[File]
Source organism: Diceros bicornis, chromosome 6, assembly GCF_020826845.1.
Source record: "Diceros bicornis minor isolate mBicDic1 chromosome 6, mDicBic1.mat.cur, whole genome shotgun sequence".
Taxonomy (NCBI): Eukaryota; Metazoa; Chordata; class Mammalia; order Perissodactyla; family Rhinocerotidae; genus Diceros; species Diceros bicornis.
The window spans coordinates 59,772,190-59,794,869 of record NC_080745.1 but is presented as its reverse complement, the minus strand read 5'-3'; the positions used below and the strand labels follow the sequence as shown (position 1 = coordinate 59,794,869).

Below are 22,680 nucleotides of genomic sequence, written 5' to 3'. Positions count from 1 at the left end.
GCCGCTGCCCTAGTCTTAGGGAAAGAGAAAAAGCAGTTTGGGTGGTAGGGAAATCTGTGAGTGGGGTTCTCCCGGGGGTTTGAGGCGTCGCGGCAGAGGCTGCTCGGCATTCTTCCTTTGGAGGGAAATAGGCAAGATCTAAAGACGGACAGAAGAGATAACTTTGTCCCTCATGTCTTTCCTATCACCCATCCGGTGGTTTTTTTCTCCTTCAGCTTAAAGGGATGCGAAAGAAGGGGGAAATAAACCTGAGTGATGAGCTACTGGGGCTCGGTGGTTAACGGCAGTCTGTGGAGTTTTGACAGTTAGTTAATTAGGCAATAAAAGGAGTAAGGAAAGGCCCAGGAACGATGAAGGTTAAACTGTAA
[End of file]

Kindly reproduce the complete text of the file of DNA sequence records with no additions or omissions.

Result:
Source organism: Diceros bicornis, chromosome 6, assembly GCF_020826845.1.
Source record: "Diceros bicornis minor isolate mBicDic1 chromosome 6, mDicBic1.mat.cur, whole genome shotgun sequence".
Taxonomy (NCBI): Eukaryota; Metazoa; Chordata; class Mammalia; order Perissodactyla; family Rhinocerotidae; genus Diceros; species Diceros bicornis.
The window spans coordinates 59,772,190-59,794,869 of record NC_080745.1 but is presented as its reverse complement, the minus strand read 5'-3'; the positions used below and the strand labels follow the sequence as shown (position 1 = coordinate 59,794,869).

Below are 22,680 nucleotides of genomic sequence, written 5' to 3'. Positions count from 1 at the left end.
GCCGCTGCCCTAGTCTTAGGGAAAGAGAAAAAGCAGTTTGGGTGGTAGGGAAATCTGTGAGTGGGGTTCTCCCGGGGGTTTGAGGCGTCGCGGCAGAGGCTGCTCGGCATTCTTCCTTTGGAGGGAAATAGGCAAGATCTAAAGACGGACAGAAGAGATAACTTTGTCCCTCATGTCTTTCCTATCACCCATCCGGTGGTTTTTTTCTCCTTCAGCTTAAAGGGATGCGAAAGAAGGGGGAAATAAACCTGAGTGATGAGCTACTGGGGCTCGGTGGTTAACGGCAGTCTGTGGAGTTTTGACAGTTAGTTAATTAGGCAATAAAAGGAGTAAGGAAAGGCCCAGGAACGATGAAGGTTAAACTGTAA